Wrong. Fluorescent lights are simply less bright than HID lights. A typical fluorescent tube is 40W and a typical metal halide bulb is 400W. The metal halide gives ten times as much light as one fluorescent tube, but ten fluorescent tubes have just as much light and "range" as a metal halide bulb. Read the link if you need more details, I'm getting fed up explaining this one so many times :)

For large plants, HID is more convenient, but you can use ten fluorescent tubes if you want. Make sure your fluorescents have good reflectors so they light the plants and not the whole room. For small plants, use fluorescent tubes and put them close to the plants. For a single tall plant, you might want to use several fluorescent tubes (instead of a more powerful HID lamp) vertically around the plant to save on your electricity bill.

Here is a link that might be useful: Ten myths, see #2

    Bookmark   September 26, 2005 at 7:43AM
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shrubs_n_bulbs(z8/9 UK)

I see I didn't answer part of the question. In a thirty gallon tank, use compact fluorescent bulbs because the tank is too small to mount long fluorescent tubes. Short fluorescent tubes are more expensive and not as efficient, you might not even be able to fit in enough to light the tank properly. Regular incadescent bulbs are no use, unless you feel like getting some 300W bulbs which will fry everything! Depending on the plants you will need between about 30W and 150W of compact fluorescents to light a thirty gallon tank. Again, make sure you mount them with a good reflector so that you are lighting the tank and not the ceiling :) Compact fluorescents are frequently available in "daylight" 6500K (maybe 5000K) and warm white 3000K colours, and sometimes in cool white 4100K. You can mix 6500K and 3000K successfully, or just go with 4100K or 6500K. Don't use just 3000K bulbs except for starting seeds. For growing under lights longterm or if you don't like the way the regular bulbs make your plants look washed out, then look for bulbs with a CRI of 90 or more, which might be called full spectrum. You'll probably only find these in the daylight 6500K colour. The regular spiral bulbs are fine, but also look out for straight tube bulbs, you can find ones that look like a fluorescent tube bent in half, maybe 12" long, they work very well for lighting a tank.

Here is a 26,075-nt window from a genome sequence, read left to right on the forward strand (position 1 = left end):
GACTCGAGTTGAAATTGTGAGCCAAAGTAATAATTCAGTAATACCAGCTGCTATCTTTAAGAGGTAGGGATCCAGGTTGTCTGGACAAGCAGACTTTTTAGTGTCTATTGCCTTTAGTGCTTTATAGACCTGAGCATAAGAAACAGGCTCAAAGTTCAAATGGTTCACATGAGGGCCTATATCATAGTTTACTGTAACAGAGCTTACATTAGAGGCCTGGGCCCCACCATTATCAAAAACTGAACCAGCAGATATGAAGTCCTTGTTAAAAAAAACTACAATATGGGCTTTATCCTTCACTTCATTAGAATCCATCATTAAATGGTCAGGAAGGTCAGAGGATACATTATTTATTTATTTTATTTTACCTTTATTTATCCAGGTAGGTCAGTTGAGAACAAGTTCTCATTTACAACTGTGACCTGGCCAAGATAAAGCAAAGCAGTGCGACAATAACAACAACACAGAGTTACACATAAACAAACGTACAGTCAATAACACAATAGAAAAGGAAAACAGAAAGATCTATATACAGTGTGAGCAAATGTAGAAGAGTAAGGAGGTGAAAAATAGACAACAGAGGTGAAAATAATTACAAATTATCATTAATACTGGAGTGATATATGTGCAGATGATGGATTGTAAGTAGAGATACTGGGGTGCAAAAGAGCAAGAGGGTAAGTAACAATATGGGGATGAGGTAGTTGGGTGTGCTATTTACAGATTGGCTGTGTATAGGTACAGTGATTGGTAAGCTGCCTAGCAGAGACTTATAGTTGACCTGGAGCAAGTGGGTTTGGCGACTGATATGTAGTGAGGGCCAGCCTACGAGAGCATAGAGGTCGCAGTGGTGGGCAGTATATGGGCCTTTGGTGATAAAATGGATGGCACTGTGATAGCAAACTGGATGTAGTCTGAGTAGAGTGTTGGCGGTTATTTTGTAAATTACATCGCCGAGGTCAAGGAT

Bookmark   September 26, 2005 at 7:55AM
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klavier(Z7 Baltimore)

Have any ideas of what are good things to make reflectors out of if all you have is just plain florescent fixtures?

    Bookmark   September 27, 2005 at 11:42PM
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cat3cm

The cheap route would be tin foil. You could also try aluminum flashing.

    Bookmark   October 26, 2013 at 7:50PM
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thornton_clark(8b GA)

I have to bring in 26 plants in large pots and dozens of small ones each fall. The room has two windows on the west side and one on the north. Admittedly, not great.

The room has 12 long standard flourescent tubes on the ceiling, which means they are about 8 feet above the tops of most of the plants. Is it doing any good to leave them on 24/7 or should just forget it and turn them off?

Thank you

    Bookmark   December 8, 2013 at 4:20PM